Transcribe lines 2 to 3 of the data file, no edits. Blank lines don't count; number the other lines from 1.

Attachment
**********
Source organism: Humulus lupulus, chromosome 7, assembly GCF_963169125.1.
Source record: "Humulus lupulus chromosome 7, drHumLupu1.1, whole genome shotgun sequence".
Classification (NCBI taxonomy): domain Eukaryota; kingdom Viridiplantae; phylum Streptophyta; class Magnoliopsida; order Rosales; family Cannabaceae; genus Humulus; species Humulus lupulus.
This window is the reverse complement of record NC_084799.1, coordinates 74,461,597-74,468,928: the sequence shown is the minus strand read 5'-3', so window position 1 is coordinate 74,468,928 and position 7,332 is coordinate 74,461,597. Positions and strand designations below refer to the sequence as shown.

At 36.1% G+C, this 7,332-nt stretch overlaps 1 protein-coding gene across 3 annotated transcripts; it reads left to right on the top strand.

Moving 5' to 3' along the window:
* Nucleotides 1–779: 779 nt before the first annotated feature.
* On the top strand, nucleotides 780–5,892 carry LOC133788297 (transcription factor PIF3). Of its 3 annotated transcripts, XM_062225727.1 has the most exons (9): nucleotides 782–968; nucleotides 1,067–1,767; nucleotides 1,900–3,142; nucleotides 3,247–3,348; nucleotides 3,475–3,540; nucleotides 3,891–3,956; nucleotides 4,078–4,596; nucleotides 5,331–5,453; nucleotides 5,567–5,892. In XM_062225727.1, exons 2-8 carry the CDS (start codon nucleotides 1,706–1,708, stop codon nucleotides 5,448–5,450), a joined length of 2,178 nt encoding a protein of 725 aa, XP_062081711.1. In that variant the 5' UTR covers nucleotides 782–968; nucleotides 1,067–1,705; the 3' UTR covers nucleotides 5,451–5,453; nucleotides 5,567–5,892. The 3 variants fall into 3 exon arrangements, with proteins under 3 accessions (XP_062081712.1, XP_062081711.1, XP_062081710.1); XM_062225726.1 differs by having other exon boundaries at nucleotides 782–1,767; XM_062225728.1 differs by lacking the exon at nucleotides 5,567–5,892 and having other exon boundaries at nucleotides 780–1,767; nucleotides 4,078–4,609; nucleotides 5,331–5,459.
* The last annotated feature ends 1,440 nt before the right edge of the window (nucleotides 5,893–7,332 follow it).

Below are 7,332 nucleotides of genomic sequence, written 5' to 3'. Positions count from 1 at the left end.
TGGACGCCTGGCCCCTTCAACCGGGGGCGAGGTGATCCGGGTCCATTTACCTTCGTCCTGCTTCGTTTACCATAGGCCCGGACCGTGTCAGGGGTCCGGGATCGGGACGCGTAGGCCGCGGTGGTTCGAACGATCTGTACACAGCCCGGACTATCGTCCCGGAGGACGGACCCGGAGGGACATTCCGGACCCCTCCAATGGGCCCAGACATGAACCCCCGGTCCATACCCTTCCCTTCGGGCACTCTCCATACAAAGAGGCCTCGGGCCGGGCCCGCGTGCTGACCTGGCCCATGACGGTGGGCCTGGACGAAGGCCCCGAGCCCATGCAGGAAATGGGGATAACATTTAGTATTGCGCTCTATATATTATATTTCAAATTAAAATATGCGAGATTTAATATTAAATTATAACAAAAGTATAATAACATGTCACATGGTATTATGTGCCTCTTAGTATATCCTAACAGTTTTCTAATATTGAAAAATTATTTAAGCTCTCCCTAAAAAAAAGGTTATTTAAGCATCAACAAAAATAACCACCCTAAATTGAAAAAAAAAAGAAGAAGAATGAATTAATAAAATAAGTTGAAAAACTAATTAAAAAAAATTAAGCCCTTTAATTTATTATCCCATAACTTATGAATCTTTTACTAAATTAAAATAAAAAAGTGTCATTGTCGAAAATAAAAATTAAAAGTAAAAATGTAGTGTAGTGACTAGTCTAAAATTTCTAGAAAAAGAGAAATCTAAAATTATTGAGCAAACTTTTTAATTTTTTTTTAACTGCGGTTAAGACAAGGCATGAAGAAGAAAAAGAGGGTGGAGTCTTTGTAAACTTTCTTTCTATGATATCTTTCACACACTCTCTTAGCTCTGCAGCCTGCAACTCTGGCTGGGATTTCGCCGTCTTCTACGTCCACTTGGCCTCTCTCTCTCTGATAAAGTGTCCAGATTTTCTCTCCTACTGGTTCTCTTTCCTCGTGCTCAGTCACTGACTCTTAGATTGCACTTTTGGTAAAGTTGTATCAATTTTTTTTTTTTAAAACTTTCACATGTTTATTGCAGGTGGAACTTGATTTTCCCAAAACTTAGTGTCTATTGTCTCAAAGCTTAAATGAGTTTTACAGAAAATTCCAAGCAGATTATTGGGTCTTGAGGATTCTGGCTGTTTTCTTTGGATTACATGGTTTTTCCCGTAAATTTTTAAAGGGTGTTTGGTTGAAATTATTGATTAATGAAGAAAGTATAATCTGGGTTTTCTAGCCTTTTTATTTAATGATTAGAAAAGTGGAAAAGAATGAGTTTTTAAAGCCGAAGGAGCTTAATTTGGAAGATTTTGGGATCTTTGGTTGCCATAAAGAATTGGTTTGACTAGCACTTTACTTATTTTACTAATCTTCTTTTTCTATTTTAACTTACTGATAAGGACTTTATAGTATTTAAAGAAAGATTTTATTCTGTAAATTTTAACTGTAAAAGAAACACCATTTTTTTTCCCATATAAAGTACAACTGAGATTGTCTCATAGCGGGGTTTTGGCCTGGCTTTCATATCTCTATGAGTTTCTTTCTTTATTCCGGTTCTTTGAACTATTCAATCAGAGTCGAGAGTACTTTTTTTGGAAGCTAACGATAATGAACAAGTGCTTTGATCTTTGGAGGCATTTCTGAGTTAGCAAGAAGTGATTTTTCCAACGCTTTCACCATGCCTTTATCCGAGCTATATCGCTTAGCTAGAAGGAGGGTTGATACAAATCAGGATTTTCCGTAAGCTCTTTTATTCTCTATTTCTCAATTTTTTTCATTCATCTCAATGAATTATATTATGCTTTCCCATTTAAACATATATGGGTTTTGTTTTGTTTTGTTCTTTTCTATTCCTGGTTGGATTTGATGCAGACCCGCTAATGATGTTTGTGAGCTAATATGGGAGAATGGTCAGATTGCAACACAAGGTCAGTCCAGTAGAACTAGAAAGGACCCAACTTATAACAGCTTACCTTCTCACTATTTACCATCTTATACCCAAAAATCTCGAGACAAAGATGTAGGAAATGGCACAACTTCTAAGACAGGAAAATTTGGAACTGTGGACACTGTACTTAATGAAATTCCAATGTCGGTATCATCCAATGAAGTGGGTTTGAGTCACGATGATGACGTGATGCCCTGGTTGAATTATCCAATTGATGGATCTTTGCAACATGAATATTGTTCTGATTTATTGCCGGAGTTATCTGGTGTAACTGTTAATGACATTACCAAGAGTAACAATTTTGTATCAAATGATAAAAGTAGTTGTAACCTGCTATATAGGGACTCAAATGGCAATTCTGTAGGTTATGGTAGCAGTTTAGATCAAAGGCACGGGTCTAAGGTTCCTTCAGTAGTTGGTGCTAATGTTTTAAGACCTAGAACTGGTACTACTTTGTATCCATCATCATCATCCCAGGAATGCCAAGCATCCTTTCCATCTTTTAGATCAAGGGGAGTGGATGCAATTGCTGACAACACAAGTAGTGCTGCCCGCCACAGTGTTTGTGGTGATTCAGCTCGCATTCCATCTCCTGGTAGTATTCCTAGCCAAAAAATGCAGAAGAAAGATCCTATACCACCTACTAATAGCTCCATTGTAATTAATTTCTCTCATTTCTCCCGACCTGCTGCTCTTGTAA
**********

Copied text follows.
Source record: "Humulus lupulus chromosome 7, drHumLupu1.1, whole genome shotgun sequence".
Classification (NCBI taxonomy): domain Eukaryota; kingdom Viridiplantae; phylum Streptophyta; class Magnoliopsida; order Rosales; family Cannabaceae; genus Humulus; species Humulus lupulus.